Kids’ Mental Health Suffering from Gun Violence Exposure

New Lurie Children’s Hospital survey points to a need for action on gun safety and community action, with more kids scared and worried.

The kids getting shot in Chicago aren’t the only ones being hurt by Chicago’s gun violence. A recent Ann & Robert H. Lurie Children’s Hospital Voice of Child Health survey found that 1 in 4 kids are hearing gunshots while at home and 1 in 5 kids are seeing their mental health suffer due to gun violence exposure.

Dr. Samaa Kemal and Dr. Tyler Lennon, pediatric emergency fellows at Lurie, say kids who have direct exposure to gun violence – hearing it, witnessing it, being a victim of it – are ten times more likely to see their mental health suffer compared to kids not being exposed to gun violence. The survey included parents from all 77 community areas in Chicago.

“The general exposure to gun violence is much more pervasive than we expected,” Kemal says, adding it’s an important message and call to action for all parents.

“While the numbers are higher on the south and west sides, in every single quadrant of Chicago children are being impacted by gun violence. I think it’s really important that parents understand that it’s not just certain types of children, but it is every child who is being impacted in one way or another,” she says.

She and Lennon urge parents to talk with their kids about gun violence – and not be afraid to bring up the topic or use the word “gun.” “It’s better to have the leadership and mentorship from their parents to guide them through really complicated topics about gun violence,” Kemal says.

Start the conversation

Lennon suggests the best first step is creating a safe space for kids to process the trauma while knowing they are being supported by their parents or guardians. It’s critically important to keep an open dialogue, talking about what they are experiencing and what they are feeling, he says.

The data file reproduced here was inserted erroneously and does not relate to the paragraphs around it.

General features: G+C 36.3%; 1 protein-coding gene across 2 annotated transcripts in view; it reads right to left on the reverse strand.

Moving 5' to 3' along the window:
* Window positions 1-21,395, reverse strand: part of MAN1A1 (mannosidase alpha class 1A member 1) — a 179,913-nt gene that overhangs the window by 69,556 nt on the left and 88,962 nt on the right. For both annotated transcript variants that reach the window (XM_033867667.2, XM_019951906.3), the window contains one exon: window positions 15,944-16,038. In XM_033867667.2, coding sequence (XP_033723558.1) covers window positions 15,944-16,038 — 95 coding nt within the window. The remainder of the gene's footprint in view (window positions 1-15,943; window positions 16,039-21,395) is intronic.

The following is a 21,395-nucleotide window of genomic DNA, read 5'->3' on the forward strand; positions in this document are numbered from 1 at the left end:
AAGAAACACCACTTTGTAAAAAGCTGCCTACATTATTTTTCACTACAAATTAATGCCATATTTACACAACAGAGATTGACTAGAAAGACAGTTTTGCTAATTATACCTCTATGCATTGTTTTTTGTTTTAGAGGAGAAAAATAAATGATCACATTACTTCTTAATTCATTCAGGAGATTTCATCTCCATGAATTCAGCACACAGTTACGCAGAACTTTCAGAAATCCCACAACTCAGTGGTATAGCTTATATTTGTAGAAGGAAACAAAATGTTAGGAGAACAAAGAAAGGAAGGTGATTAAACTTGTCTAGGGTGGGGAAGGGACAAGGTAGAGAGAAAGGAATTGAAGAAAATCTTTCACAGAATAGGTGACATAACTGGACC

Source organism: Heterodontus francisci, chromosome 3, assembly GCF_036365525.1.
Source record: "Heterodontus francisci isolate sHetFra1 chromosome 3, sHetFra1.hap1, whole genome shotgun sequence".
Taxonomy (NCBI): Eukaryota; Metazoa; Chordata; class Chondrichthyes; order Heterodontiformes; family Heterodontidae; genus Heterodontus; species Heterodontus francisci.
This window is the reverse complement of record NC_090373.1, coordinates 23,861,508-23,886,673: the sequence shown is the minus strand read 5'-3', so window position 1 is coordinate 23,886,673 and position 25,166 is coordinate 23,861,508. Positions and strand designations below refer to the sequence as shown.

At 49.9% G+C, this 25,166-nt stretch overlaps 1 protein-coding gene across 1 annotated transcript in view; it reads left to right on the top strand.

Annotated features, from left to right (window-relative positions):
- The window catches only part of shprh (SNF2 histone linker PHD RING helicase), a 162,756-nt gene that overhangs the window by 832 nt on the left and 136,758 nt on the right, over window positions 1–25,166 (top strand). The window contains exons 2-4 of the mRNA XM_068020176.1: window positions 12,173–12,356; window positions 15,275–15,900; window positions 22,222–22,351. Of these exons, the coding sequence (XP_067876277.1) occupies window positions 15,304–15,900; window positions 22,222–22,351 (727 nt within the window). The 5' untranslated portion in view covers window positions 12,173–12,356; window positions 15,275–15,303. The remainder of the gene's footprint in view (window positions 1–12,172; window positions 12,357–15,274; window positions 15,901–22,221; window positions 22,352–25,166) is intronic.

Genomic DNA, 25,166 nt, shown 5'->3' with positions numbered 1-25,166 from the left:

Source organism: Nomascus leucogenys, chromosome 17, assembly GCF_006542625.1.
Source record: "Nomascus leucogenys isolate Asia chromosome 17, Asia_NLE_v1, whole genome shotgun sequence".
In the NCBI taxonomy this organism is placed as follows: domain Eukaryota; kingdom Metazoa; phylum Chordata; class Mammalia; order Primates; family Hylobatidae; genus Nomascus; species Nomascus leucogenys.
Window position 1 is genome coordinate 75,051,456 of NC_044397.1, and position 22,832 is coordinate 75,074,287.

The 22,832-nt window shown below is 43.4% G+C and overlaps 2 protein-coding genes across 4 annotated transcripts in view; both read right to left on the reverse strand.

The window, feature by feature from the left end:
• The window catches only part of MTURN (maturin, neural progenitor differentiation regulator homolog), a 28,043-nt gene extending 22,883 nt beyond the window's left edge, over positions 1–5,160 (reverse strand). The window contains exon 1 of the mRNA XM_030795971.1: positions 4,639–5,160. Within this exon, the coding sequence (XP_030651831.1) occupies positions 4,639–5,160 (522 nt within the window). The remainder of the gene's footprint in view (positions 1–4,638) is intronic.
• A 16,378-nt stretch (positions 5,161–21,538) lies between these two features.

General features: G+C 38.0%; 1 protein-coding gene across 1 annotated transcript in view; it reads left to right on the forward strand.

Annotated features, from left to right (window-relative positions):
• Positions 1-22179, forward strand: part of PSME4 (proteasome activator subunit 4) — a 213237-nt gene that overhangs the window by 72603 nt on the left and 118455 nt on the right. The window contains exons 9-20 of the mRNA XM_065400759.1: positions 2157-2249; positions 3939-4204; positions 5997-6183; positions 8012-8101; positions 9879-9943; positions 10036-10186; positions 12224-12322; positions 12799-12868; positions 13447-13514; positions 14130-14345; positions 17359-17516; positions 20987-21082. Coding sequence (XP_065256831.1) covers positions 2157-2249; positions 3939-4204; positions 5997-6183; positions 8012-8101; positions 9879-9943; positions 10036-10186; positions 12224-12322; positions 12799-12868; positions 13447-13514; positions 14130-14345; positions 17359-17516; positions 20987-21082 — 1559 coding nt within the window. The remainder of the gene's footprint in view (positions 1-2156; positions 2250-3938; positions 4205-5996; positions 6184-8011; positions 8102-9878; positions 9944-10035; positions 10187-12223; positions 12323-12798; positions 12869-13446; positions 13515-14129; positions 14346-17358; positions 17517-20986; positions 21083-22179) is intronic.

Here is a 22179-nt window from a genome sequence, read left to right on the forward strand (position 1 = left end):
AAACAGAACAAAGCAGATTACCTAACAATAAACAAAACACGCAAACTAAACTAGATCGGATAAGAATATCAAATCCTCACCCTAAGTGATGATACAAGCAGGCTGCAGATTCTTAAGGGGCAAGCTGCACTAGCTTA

“I think it’s important to bring up the topic. Don’t wait,” he says, particularly with so much media coverage over the issue. “We really don’t want the TV to do the talking to kids. The reality is that kids are being exposed and we should prompt kids and ask them what are their thoughts on this topic, what are they witnessing, what are their friends and peers talking about at school.”

It doesn’t have to be complicated to start the conversation. He suggests parents ask for their thoughts and what they are feeling as they see something on TV or if they hear something happening in the community.

“Too often we try to beat around the bush on the topic. We don’t give kids enough credit. They know what they are being exposed to and it’s our job as parents, pediatricians and community leaders to help them process that trauma. I think just asking straightforward questions and it’s OK to use the word gun and OK to use the word shooting,” Lennon says.

Add in a mentor

Another factor in helping kids process trauma and not engage in gun violence is having a loving mentor, whether in the community or in the family, he says.

Signs to watch if your child has been exposed to gun violence for include seeing your child become more anxious and have difficulty concentrating in school. Kids may know they feel off, but may not be able to pinpoint what’s causing it, she says.

The fact is gun violence is preventable, Kemal says, adding that it is “horrific” it is now the leading cause of death for children.

Not only are kids dying, but they are being impacted in so many more ways, she says. That, along with the current mental health crisis, is motivating her and Lennon to work harder to make sure people understand this is a serious problem and to seek out solutions.

Lennon says it’s unfortunate the topic of gun violence is so political and polarizing because it doesn’t have to be. The U.S. has seen other public health problems bring on changes that can make a real difference, such as in reducing the number of motor vehicle crash deaths that used to hold the No. 1 spot for children’s deaths.

Both Lennon and Kemal say Illinois and the nation need a significant community voice to “light a fire” under politicians to protect kids, including passing an assault weapons ban. “The more people can demand change, the sooner we get change,” Lennon says.

The Lurie Voice of Child Health survey found that a lot of parents agree on other measures that may help reduce gun violence exposure in Chicago – 57 percent supported community-based violence intervention programs, 55 percent supported increasing job opportunities for youth, 53 percent supported increasing mentoring opportunities and creating more safe outdoor places and 52 percent supported increasing after-school opportunities.

“The parental parent voice is very important in demanding the changes for our kids, I think it actually makes a huge difference and many people have good ideas. It just requires forming that collective voice,” Kemal says.


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